What would Ike say? Barack Obama's decision to kick the Syria question over to Congress means America won't be marching to war for days or weeks yet, but even now the after effects of the president's abdication are being felt in Damascus and beyond. Certainly, Dwight D. Eisenhower would have groaned if Franklin Roosevelt had broadcast such a message of unseriousness to Adolf Hitler. The Allied commander would have known that signaling your punches far in advance is both bad strategy and bad tactics.
Let's assume Mr. Obama gets his war vote, as British Prime Minister David Cameron failed to do. Even though Nancy Pelosi and Harry Reid, the president's lieutenants in the House and the Senate, support a strike on Syria, the debate will expose all the doubts and divisions that will reassure Bashar Assad and his Russian and Iranian sponsors.
This on top of opinion polls that show only half of Americans in favor of a bomb-and-run attack. Adds Tom Cole, a leading Republican, speaking with the New York Times: "Obama hasn't got a chance to win this vote if he can't win the majority of his own party, and I doubt he can."
The only compelling reason for "bombs away!" is sheer moral revulsion. Like Mussolini in Abyssinia in the 1930s and Egypt's Nasser in the Yemeni civil war of the 1960s, Assad has committed the ultimate war crime. He has killed with a heinous weapon, one that inflicts invisible, painful death. He dropped it on the defenseless, who could not pay back in kind.
Assad's crime against humanity justifies harsh retribution. But as Chris Harmer, a former U.S. Navy planner, put it to Foreign Policy last week: "Tactical action in the absence of strategic objectives is usually pointless and often counterproductive." Lobbing a couple of hundred Tomahawk cruise missiles into Syria, plus precision-guided munitions from American long-range bombers, can inflict some serious pain on the Assad regime. But then what? The best moral intention goes awry without the right means.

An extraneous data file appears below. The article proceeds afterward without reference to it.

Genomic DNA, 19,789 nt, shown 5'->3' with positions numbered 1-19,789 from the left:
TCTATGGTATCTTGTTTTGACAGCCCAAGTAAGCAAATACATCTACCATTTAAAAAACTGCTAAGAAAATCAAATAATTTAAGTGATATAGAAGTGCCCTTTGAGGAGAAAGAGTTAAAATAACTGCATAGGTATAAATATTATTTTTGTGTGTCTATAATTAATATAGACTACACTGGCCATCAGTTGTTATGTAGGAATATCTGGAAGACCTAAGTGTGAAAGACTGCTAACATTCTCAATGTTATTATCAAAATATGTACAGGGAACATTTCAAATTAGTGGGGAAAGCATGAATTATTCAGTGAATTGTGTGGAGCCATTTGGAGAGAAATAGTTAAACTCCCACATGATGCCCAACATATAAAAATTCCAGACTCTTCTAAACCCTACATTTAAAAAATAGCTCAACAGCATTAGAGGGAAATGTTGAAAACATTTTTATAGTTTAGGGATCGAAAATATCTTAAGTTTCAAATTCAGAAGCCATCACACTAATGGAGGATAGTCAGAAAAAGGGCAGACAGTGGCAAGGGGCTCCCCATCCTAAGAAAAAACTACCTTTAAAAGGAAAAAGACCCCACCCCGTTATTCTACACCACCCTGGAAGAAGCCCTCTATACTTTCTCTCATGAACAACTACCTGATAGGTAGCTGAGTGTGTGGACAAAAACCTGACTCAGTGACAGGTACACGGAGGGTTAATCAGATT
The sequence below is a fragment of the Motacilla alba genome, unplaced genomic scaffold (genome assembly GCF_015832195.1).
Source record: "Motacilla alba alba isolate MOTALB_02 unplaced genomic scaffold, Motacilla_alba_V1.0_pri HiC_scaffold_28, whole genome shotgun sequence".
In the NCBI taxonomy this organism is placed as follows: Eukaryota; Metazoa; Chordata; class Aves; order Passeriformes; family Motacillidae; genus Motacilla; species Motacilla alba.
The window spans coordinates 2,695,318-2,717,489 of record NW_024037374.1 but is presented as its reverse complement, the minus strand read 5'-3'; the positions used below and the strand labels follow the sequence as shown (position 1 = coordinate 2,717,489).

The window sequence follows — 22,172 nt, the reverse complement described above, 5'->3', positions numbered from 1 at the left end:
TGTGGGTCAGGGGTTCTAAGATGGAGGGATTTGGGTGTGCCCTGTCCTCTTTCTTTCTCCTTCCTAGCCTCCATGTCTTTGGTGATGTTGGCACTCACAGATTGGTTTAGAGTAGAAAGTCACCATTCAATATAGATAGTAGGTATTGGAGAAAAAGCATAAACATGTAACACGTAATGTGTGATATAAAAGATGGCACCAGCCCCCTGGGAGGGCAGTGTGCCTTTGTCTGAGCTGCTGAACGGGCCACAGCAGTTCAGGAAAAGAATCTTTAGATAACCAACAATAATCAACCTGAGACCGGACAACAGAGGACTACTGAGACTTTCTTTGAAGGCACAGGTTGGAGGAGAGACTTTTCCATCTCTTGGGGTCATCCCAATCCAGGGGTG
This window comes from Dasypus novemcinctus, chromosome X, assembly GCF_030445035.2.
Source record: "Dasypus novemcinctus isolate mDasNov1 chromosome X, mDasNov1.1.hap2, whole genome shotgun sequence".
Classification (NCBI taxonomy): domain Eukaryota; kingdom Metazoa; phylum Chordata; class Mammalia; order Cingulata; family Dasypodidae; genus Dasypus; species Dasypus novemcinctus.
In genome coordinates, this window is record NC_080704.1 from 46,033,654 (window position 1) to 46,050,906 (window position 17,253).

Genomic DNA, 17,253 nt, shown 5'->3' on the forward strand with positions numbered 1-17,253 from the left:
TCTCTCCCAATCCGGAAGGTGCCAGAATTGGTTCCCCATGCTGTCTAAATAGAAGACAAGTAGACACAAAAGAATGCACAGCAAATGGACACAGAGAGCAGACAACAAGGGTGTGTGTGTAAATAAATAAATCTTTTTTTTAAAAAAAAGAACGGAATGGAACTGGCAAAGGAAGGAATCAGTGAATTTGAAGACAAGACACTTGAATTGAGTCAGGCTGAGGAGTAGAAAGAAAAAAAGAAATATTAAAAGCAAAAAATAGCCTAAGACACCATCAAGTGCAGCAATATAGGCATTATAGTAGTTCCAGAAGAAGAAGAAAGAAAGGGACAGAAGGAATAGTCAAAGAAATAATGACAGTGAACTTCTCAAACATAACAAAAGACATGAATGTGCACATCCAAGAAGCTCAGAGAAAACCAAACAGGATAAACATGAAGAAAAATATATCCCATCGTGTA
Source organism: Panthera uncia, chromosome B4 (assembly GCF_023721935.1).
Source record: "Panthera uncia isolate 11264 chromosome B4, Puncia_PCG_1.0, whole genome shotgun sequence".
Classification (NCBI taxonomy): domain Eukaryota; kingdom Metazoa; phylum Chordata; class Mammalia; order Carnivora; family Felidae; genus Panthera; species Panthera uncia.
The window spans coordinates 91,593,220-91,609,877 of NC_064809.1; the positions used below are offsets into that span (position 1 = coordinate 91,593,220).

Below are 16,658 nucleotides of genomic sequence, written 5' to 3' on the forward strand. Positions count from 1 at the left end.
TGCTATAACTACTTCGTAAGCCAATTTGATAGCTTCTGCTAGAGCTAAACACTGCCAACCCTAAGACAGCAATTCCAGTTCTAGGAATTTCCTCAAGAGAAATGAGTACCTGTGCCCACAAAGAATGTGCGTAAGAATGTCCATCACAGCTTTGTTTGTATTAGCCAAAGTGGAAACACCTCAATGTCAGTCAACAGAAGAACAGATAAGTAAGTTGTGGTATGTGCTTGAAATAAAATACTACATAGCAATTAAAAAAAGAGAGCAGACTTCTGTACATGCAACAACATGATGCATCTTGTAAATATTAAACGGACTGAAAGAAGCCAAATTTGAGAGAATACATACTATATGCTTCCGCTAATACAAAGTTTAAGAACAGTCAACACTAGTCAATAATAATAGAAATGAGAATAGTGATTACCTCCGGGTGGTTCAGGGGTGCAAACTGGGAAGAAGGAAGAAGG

The first purpose of the strikes should be to hit a dozen or two of Assad's chemical-weapons depots. But assume, given so much advance warning, that Assad's warheads are ready to go, that they don't await the assembly of relatively harmless precursor chemicals. In this case, the attack would release precisely the death-dealing vapors that West wants to imprison for good.
This is just a tactical horror scenario. It does not even begin to touch the tortuous strategic issues. For all its moral revulsion, the West still faces all the dilemmas that have deterred Syrian intervention over the past two years. The death toll has climbed beyond 100,000—no gas needed—and the refugee streams have swelled into millions.
To do justice to humanitarian duty, the West would have to think strategically and plan far beyond a punitive two-day excursion. Steps Two and Three should be a "no-fly" and a "no-move" zone across the breadth of Syria. Step Four should be safe havens for refugees along the country's borders.
A quick in-and-out foray can achieve none of this. Cruise missiles don't win wars.